Another get-away-from-it-all West Coast pleaser is Paynes Bay, mostly for its quiet surf, snorkel-worthy azure waters packed with small fish, excellent watersports (jet skiing and catamaran sailing), watchful lifeguards, and relatively easy parking. There’s also the star-studded Mullins Beach for its 300-yard-long stretch of idyllic soft golden sand and super-safe swimming, Gibbes Beach for its privileged location and pristine sands lined with multi-million-pound villas, and Batts Rock Beach for its picnic tables, children's playground, and tropical simplicity.
Further south, the historic Carlisle Bay (named for Barbados' second Lord Proprietor James Hay, 1st Earl of Carlisle) exceeds expectations with crystalline waters, ribbons of golden sands, a choice of six dive-worthy wrecks (Berwyn, Ce-Trek, Eillon, Bajan Queen, Cornwallis, Barge) and two beautiful beaches: Brownes Beach and the adjoining Pebbles Beach. Head here for a pristine sun-sea-sand combo before heading to Needham’s Point Beach or Drill Hall Beach to seek out livelier waves that lend themselves to boogie boarding and surfing.
For an alternative to the well-worn sandy delights, there’s Reeds Bay on Lower Carlton Beach for sun-kissed contours and marked swimming areas, Holetown Beach for kayaking, waterskiing, jet skiing and a buzzy vibe, and the blissfully uncrowded Paradise Beach (the original the site of the Cunard Paradise Hotel) for shallow rock formations and waters that are more placid.
The fun-filled South Coast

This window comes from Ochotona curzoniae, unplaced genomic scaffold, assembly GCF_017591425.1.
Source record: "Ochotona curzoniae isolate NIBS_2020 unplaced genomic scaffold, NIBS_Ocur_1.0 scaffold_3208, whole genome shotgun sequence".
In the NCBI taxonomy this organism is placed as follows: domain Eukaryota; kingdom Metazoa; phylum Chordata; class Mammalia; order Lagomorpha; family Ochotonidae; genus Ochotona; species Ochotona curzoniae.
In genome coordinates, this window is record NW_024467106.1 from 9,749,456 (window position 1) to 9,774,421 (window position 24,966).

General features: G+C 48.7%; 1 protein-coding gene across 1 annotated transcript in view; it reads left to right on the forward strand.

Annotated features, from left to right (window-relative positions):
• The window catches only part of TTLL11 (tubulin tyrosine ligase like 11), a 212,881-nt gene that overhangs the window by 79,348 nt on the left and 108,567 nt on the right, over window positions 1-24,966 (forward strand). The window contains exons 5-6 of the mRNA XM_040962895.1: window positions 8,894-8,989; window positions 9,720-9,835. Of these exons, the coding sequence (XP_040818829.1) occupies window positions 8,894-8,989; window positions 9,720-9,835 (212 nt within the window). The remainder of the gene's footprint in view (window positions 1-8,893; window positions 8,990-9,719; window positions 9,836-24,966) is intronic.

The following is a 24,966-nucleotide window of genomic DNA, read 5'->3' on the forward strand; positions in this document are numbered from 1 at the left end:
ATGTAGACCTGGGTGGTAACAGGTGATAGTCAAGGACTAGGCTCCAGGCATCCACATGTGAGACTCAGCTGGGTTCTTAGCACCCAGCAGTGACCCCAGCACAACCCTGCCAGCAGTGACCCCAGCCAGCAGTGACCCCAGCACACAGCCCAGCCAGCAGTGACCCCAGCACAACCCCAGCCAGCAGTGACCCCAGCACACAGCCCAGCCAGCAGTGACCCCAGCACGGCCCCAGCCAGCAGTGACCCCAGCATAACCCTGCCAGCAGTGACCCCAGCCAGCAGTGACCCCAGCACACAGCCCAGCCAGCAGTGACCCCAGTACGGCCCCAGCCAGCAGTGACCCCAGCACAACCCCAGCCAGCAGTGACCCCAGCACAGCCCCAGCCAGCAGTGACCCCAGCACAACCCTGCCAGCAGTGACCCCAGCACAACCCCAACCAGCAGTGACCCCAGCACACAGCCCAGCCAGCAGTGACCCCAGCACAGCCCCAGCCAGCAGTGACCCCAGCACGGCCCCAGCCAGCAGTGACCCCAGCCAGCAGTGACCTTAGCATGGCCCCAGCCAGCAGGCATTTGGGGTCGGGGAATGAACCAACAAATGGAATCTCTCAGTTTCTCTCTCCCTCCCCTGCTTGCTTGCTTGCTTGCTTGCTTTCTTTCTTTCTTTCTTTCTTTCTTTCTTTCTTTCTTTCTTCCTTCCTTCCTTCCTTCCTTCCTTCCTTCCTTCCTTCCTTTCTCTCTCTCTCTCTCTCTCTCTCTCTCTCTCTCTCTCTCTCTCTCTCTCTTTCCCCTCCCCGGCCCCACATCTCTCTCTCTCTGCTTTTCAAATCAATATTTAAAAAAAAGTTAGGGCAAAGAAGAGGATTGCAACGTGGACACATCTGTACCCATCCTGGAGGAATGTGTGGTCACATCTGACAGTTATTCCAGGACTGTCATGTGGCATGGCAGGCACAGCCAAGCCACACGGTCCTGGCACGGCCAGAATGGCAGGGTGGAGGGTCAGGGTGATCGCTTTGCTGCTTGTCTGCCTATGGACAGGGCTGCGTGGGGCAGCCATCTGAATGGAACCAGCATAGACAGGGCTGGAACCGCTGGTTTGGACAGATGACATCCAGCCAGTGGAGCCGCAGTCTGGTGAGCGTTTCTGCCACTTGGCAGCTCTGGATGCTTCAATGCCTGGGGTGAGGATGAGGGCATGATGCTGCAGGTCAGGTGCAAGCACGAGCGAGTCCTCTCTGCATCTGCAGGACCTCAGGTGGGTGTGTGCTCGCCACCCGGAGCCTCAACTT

Unquestionably more laid-back than anywhere else in Barbados, the up-and-coming South Coast (nicknamed the Fun Coast) attracts beach-lovers to its palm-fringed sands, shallow-water reefs, and waves that that more powerful than the west but less pounding than the east. Silver Sands (also known as Silver Rock, Round Rock or De Action Beach) is the island’s top windsurfing spot and most celebrated for its deAction Barbados Waterman Festival - the annual surfing (paddle, wind and kite) and paddle boarding competition that’s taken place here since 1989. There’s also first-class sands for daytime lazing and waters that are a tad choppy but sill swimmable.
Most rewarding for body surfers and boogie boarders is Accra Beach (also known as Rockley Beach) - an eye-catching combo of exciting waves, calm waters, and a long curve of white sand fringed with tall casuarinas, sea grape, and coconut trees. Away from the water, make a beeline for the new mile-long South Coast Boardwalk for easy to access to Hastings Beach - a supercool spot adored by locals for its gently sloping sea shelf, tropical fauna, luxuriously warm waters filled with triggerfish, eels, and turtles, and excellent one-day catamaran cruises.
Those looking for even more impossibly idyllic velvet sands should not miss a visit to Bottom Bay - one of the island’s most-photographed coves that’s flanked by high coral-lined cliffs, fine-grain pink sands, and crystal waters in a thousand shades of blue. Equally striking is Miami Beach (also known as Enterprise Beach) for its 250-yard-long strip of white sand, big waves, sheltered and shallow spots for bathing, and ample shade from the blazing sun.
And of course, no trip here is complete without a spot of horizon-gazing at Dover Beach - a South Coast staple for its transparent waters ringed with buoys for extra security, extra-wide sands, and superb selection of watersports. Spend your time cutting through the waves on a jet ski, riding a dual-hulled sailboat, snorkelling with sea turtles, and swimming with colourful tropical fish. Alternatively, choose to stay dry by curling up with a good book on a sunlounger - or watching the locals play cricket or Bajan football at the Dover Playing Field right next door.